How businesses and drones help restore scorched forestlands | Don Brunell

Drones can help plant trees 150 times faster than an experienced (human) tree planter.

Replanting the millions of acres scorched by wildfires in our western woodlands will be herculean task priced in the hundreds of billions.

Thankfully, many businesses, such as Bank of America, Microsoft, and Salesforce, have joined with conservation organizations to fund planting a trillion trees in our public forests by 2028. BofA pledged $300 billion to fight climate change by planting young seedlings. Salesforce plans to “conserve and restore 100 million trees,” according to

By the time winter rains and snows arrive, over 5 million acres of forest lands will be burned in California, Oregon and Washington in 2020. That’s on top of the millions of other barren acres awaiting seedlings.

Reforestation funding for federal lands is woefully lacking and that is unlikely to change—especially with the trillions we are spending to arrest the coronavirus and to restore jobs in our economy, and lost revenues to local, state and federal governments.

Replanting trees as quickly as possible is one of the most important ways of reducing CO2, controlling erosion and preventing floods, and, providing clean water for people, fish, farming and wildlife.

However, right now, we are fighting a losing battle. Every year worldwide, 15 billion trees are destroyed by fire or pollution and despite $50 billion a year spent by governments on replanting, there remains an annual net loss of 6 billion trees.

Jad Daley, American Forest president, believes climate change is only going to ramp up the need for reforestation. “By one estimate, there is room in the United States to grow 60 billion new trees, which could capture half billion tons of CO2 from the atmosphere each year.”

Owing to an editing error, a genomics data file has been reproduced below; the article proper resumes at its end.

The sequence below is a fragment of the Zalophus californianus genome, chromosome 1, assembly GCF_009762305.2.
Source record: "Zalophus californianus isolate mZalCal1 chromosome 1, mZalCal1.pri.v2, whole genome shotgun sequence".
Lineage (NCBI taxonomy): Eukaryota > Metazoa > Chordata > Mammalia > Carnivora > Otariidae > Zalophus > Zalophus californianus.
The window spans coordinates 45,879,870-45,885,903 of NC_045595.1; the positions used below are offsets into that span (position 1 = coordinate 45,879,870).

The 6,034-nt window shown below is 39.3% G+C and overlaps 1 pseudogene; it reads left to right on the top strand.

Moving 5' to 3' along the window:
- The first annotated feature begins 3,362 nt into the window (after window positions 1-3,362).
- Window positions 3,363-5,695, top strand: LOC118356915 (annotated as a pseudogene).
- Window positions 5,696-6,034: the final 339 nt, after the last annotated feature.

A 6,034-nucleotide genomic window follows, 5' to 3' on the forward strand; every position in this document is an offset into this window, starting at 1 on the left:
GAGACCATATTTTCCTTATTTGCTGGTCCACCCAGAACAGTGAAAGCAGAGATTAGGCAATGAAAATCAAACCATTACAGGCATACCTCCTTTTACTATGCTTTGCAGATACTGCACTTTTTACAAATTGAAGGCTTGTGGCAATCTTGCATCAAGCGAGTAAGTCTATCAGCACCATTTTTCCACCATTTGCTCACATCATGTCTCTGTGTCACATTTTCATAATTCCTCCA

Financing is one thing, but the actual tree planting in quite another. That is where drones come in. An experienced and energetic tree planter can plant 800-1,000 seedlings over two acres each day. On the other hand, two operators equipped with drones are 150 times faster and 4-10 times cheaper.

Start-up companies, such as Seattle’s DroneSeed, developed sophisticated 3D ground mapping software and precision tree planting techniques using swarms of drones. The drones survey the burned area designated for planting and identify suitable sites. They identified “micro-sites” such as stumps which would shade the seedlings and provide additional nutrients from decaying wood.

According to DroneSeed, biodegradable capsules loaded with seeds and liquid nutrients are fired from the drones. “This medium provides an ideal growing condition for the seed, and even deters deer and elk from eating it.” With the mapping data, the swarm of drones fly precisely to the suitable location and replant the target area in a matter of minutes depending on the number of acres.

DroneSeed deployed the technology in southern Oregon two years ago. Hancock Forest Management, an international forest landowner with nearly 11 million acres of timberland, contracted with DroneSeed to replant a portion of its land burnt by wildfire in 2018.

On the Okanogan-Wenatchee National Forest, when U.S. Forest Service scientists surveyed the 2018 Cougar Creek Fire site (41,107 acres), they found 30 percent of the soil burned in the Mad River drainage was so severely damaged it would hardly hold water and grow trees while another one-third the soil had moderate damage.

If damaged soil cannot hold water, it increases the risk of flooding, erosion and muddy-debris filled streams. Those conditions are detrimental to fish, wildlife and people. DroneSeed planting works on the steep slopes.

Forests yield 40 percent of the clean water for the world’s 100 largest cities. Trees stabilize slopes in watersheds, reduce flooding and cleanse our air of greenhouse gases.

Hopefully, drone planting works out as designed and private funding increases. It is a “game changer.”

Don C. Brunell is a business analyst, writer and columnist. He retired as president of the Association of Washington Business, the state’s oldest and largest business organization, and now lives in Vancouver. He can be contacted at

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